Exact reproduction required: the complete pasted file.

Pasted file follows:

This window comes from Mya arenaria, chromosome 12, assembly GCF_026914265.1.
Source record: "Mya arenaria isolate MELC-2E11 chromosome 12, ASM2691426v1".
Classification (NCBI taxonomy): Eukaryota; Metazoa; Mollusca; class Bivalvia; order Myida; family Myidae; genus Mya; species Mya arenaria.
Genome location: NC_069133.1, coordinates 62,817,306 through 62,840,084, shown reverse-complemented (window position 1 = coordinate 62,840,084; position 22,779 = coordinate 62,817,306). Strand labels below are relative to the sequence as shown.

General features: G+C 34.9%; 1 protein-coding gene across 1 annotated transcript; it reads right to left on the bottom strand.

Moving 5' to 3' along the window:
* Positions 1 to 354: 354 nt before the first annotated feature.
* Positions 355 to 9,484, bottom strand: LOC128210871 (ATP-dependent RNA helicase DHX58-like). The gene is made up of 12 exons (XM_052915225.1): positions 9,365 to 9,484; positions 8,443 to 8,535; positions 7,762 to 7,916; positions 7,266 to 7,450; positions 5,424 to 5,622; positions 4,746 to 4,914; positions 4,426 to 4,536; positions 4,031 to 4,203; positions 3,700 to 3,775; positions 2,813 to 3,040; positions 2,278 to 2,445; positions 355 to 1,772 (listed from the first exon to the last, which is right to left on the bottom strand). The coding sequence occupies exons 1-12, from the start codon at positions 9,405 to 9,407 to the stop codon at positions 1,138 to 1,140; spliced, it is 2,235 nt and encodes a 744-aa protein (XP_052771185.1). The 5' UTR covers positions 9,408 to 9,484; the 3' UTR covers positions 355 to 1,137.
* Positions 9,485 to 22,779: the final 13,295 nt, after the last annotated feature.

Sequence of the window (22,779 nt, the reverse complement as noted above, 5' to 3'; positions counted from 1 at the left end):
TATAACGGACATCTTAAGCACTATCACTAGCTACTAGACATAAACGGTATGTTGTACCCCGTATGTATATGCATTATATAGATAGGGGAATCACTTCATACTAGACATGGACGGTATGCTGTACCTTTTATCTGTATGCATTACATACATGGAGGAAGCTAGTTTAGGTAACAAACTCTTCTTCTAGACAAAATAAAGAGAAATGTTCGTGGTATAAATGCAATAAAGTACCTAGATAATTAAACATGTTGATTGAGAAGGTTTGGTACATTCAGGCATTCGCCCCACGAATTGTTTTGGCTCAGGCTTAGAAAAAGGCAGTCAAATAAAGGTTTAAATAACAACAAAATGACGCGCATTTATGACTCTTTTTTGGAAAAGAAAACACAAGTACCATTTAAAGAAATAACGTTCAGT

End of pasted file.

This window comes from Mya arenaria, chromosome 12, assembly GCF_026914265.1.
Source record: "Mya arenaria isolate MELC-2E11 chromosome 12, ASM2691426v1".
Classification (NCBI taxonomy): Eukaryota; Metazoa; Mollusca; class Bivalvia; order Myida; family Myidae; genus Mya; species Mya arenaria.
Genome location: NC_069133.1, coordinates 62,817,306 through 62,840,084, shown reverse-complemented (window position 1 = coordinate 62,840,084; position 22,779 = coordinate 62,817,306). Strand labels below are relative to the sequence as shown.

General features: G+C 34.9%; 1 protein-coding gene across 1 annotated transcript; it reads right to left on the bottom strand.

Moving 5' to 3' along the window:
* Positions 1 to 354: 354 nt before the first annotated feature.
* Positions 355 to 9,484, bottom strand: LOC128210871 (ATP-dependent RNA helicase DHX58-like). The gene is made up of 12 exons (XM_052915225.1): positions 9,365 to 9,484; positions 8,443 to 8,535; positions 7,762 to 7,916; positions 7,266 to 7,450; positions 5,424 to 5,622; positions 4,746 to 4,914; positions 4,426 to 4,536; positions 4,031 to 4,203; positions 3,700 to 3,775; positions 2,813 to 3,040; positions 2,278 to 2,445; positions 355 to 1,772 (listed from the first exon to the last, which is right to left on the bottom strand). The coding sequence occupies exons 1-12, from the start codon at positions 9,405 to 9,407 to the stop codon at positions 1,138 to 1,140; spliced, it is 2,235 nt and encodes a 744-aa protein (XP_052771185.1). The 5' UTR covers positions 9,408 to 9,484; the 3' UTR covers positions 355 to 1,137.
* Positions 9,485 to 22,779: the final 13,295 nt, after the last annotated feature.

Sequence of the window (22,779 nt, the reverse complement as noted above, 5' to 3'; positions counted from 1 at the left end):
TATAACGGACATCTTAAGCACTATCACTAGCTACTAGACATAAACGGTATGTTGTACCCCGTATGTATATGCATTATATAGATAGGGGAATCACTTCATACTAGACATGGACGGTATGCTGTACCTTTTATCTGTATGCATTACATACATGGAGGAAGCTAGTTTAGGTAACAAACTCTTCTTCTAGACAAAATAAAGAGAAATGTTCGTGGTATAAATGCAATAAAGTACCTAGATAATTAAACATGTTGATTGAGAAGGTTTGGTACATTCAGGCATTCGCCCCACGAATTGTTTTGGCTCAGGCTTAGAAAAAGGCAGTCAAATAAAGGTTTAAATAACAACAAAATGACGCGCATTTATGACTCTTTTTTGGAAAAGAAAACACAAGTACCATTTAAAGAAATAACGTTCAGT